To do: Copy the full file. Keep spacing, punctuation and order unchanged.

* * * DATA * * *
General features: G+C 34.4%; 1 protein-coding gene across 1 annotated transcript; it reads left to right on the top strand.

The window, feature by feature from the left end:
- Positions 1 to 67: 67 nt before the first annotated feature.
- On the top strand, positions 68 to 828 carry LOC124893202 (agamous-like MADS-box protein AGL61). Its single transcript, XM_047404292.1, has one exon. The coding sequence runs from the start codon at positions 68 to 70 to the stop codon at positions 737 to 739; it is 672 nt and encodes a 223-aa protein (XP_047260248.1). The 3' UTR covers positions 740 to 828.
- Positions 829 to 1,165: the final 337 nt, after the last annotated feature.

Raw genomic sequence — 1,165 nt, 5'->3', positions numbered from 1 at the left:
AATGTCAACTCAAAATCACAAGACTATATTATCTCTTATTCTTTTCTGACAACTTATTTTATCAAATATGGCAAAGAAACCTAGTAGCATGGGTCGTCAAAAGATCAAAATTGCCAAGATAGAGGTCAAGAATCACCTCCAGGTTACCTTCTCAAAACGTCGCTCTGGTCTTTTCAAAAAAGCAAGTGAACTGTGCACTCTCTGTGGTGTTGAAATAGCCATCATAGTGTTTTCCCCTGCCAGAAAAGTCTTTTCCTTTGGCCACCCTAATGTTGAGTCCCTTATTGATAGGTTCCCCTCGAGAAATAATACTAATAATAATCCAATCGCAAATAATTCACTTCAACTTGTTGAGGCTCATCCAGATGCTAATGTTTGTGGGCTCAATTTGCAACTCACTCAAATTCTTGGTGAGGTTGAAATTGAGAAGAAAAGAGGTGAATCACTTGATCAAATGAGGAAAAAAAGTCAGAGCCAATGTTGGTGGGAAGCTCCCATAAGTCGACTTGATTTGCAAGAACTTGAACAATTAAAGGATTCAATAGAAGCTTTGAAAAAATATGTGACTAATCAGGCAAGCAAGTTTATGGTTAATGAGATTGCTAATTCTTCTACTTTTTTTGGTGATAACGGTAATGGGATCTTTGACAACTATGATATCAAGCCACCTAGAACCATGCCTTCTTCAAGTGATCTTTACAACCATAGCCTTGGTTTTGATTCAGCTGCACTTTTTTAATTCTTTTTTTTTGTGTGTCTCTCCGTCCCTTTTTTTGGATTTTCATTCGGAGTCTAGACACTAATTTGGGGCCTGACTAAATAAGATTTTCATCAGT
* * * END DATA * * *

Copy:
General features: G+C 34.4%; 1 protein-coding gene across 1 annotated transcript; it reads left to right on the top strand.

The window, feature by feature from the left end:
- Positions 1 to 67: 67 nt before the first annotated feature.
- On the top strand, positions 68 to 828 carry LOC124893202 (agamous-like MADS-box protein AGL61). Its single transcript, XM_047404292.1, has one exon. The coding sequence runs from the start codon at positions 68 to 70 to the stop codon at positions 737 to 739; it is 672 nt and encodes a 223-aa protein (XP_047260248.1). The 3' UTR covers positions 740 to 828.
- Positions 829 to 1,165: the final 337 nt, after the last annotated feature.

Raw genomic sequence — 1,165 nt, 5'->3', positions numbered from 1 at the left:
AATGTCAACTCAAAATCACAAGACTATATTATCTCTTATTCTTTTCTGACAACTTATTTTATCAAATATGGCAAAGAAACCTAGTAGCATGGGTCGTCAAAAGATCAAAATTGCCAAGATAGAGGTCAAGAATCACCTCCAGGTTACCTTCTCAAAACGTCGCTCTGGTCTTTTCAAAAAAGCAAGTGAACTGTGCACTCTCTGTGGTGTTGAAATAGCCATCATAGTGTTTTCCCCTGCCAGAAAAGTCTTTTCCTTTGGCCACCCTAATGTTGAGTCCCTTATTGATAGGTTCCCCTCGAGAAATAATACTAATAATAATCCAATCGCAAATAATTCACTTCAACTTGTTGAGGCTCATCCAGATGCTAATGTTTGTGGGCTCAATTTGCAACTCACTCAAATTCTTGGTGAGGTTGAAATTGAGAAGAAAAGAGGTGAATCACTTGATCAAATGAGGAAAAAAAGTCAGAGCCAATGTTGGTGGGAAGCTCCCATAAGTCGACTTGATTTGCAAGAACTTGAACAATTAAAGGATTCAATAGAAGCTTTGAAAAAATATGTGACTAATCAGGCAAGCAAGTTTATGGTTAATGAGATTGCTAATTCTTCTACTTTTTTTGGTGATAACGGTAATGGGATCTTTGACAACTATGATATCAAGCCACCTAGAACCATGCCTTCTTCAAGTGATCTTTACAACCATAGCCTTGGTTTTGATTCAGCTGCACTTTTTTAATTCTTTTTTTTTGTGTGTCTCTCCGTCCCTTTTTTTGGATTTTCATTCGGAGTCTAGACACTAATTTGGGGCCTGACTAAATAAGATTTTCATCAGT